Nose bleed

Bleeding from the nose is known as Epistaxis. In human nose bleeding is not really serious and non-life threatening as although it would seem that a lot of blood is lost, nose bleeding would stop on its own after a while. However, nose bleeding in dogs is different as a battery of test may be needed given that the dog can not verbally state what is wrong with him. Any breed of dog could suffer from nose bleeding but the dolichocephalic breed (dogs with long noses) is more prone to nasal tumors, one of the causes of nose bleeding. Nose bleeding can be acute or chronic, unilateral (bleeding is one sided) or bilateral (both nostrils are bleeding). Dog nose bleeding needs further evaluation as in most cases it is a sign of a medical condition.


Canine nose bleeding symptoms usually occur before blood can actually be seen. The dog may continuously sneeze and would have nasal discharges. At times the discharge would be tinged with blood. Dogs are naturally inquisitive creatures that would investigate and sniff anything. The dog would constantly paw at its nose, have difficulties in breathing (noisy breathing) and snoring if a foreign body get lodge on the nose. The nose may be irritated, swollen or inflamed. The foreign body may puncture a blood vessel and result to nose bleeding. Fractured teeth, offensive odor from the mouth or nose of the dog, tarry or blackish stool are other symptoms of epistaxis.

A traumatic episode like dog fights that cause lacerations or fracture in the nasal cavity could cause nose bleeding. Dental disease is another cause. Abscessed tooth root in the upper jaw could get infected and break into the dog’s nasal cavity. Canine nasal tumor may be the cause of the nosebleed if bleeding is one sided or if the blood is only coming from one nostril. The dog would have breathing difficulties, a swollen face as well as watery eyes. Parasitic, bacterial and fungal infection is another cause of canine nosebleed. A blood clotting factor deficiency known as Von Willebrand’s disease can cause nose bleeding.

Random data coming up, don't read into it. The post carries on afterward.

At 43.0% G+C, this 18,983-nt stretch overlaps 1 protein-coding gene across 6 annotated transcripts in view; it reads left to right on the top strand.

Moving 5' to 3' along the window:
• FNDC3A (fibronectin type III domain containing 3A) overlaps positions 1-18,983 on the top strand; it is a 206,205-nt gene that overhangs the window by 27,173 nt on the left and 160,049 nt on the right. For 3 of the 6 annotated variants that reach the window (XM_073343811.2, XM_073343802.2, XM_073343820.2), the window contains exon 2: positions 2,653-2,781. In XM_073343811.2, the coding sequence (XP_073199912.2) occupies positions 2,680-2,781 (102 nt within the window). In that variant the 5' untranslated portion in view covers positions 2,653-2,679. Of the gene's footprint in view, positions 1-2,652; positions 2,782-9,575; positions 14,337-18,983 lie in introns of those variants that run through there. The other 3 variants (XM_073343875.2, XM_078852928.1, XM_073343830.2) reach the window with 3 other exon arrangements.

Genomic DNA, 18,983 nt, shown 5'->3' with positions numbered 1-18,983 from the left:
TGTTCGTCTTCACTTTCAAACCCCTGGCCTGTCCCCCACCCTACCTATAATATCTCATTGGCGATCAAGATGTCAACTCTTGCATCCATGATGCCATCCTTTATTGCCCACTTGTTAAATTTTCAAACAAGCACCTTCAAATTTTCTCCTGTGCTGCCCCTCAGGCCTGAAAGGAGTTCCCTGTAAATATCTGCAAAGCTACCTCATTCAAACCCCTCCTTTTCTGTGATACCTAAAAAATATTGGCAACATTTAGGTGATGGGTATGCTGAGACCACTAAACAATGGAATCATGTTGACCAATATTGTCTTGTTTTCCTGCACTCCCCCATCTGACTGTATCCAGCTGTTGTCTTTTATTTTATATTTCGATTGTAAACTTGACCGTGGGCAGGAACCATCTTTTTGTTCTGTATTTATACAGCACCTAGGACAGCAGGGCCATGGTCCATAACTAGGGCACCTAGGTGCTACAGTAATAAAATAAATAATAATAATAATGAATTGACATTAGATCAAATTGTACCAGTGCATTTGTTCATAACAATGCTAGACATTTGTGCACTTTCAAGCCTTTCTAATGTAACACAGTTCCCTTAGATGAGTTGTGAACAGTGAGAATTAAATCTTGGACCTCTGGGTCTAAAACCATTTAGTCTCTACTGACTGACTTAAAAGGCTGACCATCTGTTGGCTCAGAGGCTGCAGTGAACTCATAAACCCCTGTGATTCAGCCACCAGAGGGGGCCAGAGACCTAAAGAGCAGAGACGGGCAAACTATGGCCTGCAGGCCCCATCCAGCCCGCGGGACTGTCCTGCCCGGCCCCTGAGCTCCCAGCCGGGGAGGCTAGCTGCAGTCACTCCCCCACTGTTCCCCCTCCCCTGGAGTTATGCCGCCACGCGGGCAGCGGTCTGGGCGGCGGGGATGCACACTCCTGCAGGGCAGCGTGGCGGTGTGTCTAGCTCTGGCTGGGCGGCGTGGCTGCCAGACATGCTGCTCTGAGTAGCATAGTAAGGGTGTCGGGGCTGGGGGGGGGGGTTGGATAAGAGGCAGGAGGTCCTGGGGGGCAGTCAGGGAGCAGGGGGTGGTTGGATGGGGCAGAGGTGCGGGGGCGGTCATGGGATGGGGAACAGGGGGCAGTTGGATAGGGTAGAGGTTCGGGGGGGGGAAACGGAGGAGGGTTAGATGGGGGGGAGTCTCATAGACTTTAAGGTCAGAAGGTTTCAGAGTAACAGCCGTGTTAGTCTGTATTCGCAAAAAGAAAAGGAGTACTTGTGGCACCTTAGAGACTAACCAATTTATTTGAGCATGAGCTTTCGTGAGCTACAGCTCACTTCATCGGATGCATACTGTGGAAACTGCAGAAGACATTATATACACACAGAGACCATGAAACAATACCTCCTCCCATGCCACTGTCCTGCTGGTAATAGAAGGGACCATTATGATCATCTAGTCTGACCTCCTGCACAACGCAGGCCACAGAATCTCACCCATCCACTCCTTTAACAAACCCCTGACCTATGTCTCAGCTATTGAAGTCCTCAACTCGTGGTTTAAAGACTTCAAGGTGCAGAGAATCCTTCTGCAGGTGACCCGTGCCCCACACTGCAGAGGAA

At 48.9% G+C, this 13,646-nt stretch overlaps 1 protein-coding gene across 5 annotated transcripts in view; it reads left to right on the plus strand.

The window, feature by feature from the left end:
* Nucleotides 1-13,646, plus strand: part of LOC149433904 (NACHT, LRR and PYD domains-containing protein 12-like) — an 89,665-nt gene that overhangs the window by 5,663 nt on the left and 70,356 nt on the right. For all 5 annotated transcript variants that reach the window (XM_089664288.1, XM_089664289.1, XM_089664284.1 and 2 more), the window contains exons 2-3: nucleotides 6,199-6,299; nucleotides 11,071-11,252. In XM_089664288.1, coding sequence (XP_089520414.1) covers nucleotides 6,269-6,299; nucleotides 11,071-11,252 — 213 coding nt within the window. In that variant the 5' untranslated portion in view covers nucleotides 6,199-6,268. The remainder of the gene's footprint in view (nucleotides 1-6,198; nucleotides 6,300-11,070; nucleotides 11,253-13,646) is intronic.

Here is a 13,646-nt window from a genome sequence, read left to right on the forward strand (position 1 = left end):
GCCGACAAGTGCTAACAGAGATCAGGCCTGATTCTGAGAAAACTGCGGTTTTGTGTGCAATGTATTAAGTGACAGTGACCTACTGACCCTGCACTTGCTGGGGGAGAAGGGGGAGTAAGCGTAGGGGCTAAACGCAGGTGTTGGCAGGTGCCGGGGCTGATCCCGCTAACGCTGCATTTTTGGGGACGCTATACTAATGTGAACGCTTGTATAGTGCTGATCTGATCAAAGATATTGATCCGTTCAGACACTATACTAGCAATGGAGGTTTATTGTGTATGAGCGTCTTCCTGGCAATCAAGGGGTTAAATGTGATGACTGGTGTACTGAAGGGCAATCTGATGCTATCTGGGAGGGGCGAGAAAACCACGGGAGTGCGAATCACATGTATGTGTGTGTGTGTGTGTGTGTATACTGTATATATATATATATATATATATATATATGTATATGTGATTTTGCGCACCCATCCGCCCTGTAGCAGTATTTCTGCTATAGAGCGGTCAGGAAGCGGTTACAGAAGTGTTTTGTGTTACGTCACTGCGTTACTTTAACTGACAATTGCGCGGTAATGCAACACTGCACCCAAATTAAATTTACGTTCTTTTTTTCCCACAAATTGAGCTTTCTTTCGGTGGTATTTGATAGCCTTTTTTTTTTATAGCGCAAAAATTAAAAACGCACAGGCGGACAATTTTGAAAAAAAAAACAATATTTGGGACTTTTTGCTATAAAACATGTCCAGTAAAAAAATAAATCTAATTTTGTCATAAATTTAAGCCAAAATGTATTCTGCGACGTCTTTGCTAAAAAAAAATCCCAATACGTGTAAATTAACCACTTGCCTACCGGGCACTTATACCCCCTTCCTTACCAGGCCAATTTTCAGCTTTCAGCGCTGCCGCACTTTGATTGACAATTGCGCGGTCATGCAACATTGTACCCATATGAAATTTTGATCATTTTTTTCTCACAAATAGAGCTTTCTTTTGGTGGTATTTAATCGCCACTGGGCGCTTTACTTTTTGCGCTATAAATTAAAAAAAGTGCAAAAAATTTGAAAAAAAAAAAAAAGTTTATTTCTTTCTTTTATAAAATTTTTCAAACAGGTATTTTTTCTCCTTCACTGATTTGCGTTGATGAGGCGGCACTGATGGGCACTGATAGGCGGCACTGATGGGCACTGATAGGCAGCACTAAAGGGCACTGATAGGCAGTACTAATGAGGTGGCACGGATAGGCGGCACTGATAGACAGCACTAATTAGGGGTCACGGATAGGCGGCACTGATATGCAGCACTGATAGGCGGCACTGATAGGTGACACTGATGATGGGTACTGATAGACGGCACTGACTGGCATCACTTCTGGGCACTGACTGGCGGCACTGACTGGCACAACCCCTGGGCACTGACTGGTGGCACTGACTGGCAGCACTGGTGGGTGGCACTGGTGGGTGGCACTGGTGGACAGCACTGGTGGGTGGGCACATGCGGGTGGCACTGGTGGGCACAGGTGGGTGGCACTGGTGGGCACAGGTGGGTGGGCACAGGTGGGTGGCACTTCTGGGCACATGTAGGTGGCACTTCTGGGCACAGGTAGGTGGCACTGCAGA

Of course the best thing to do if your dog is bleeding from the nose is to bring your pet at once to the vet. Until the pet is brought to the vet, you can do some first aid. The first thing to do is to calm the dog. It would be better if the dog will be encouraged to lie down. Apply cold compress. Bleeding will be lessened as cold constricts the blood vessels. Direct pressure on the nasal cavity will decrease the bleeding. However, be sure not to put too much pressure since you do not know what causes the bleeding. Too much pressure can aggravate the condition not to mention that it can also hurt your pet. In applying the cold compress take care not to cover the nostrils of the dog. Moreover, do not put gauze of cotton balls on the dog’s nose to absorb the blood as this will cause the dog to sneeze. Sneezing will remove the blood clots and the dog would again bleed. If the dog is bleeding profusely, the dog must be brought to the vet immediately.

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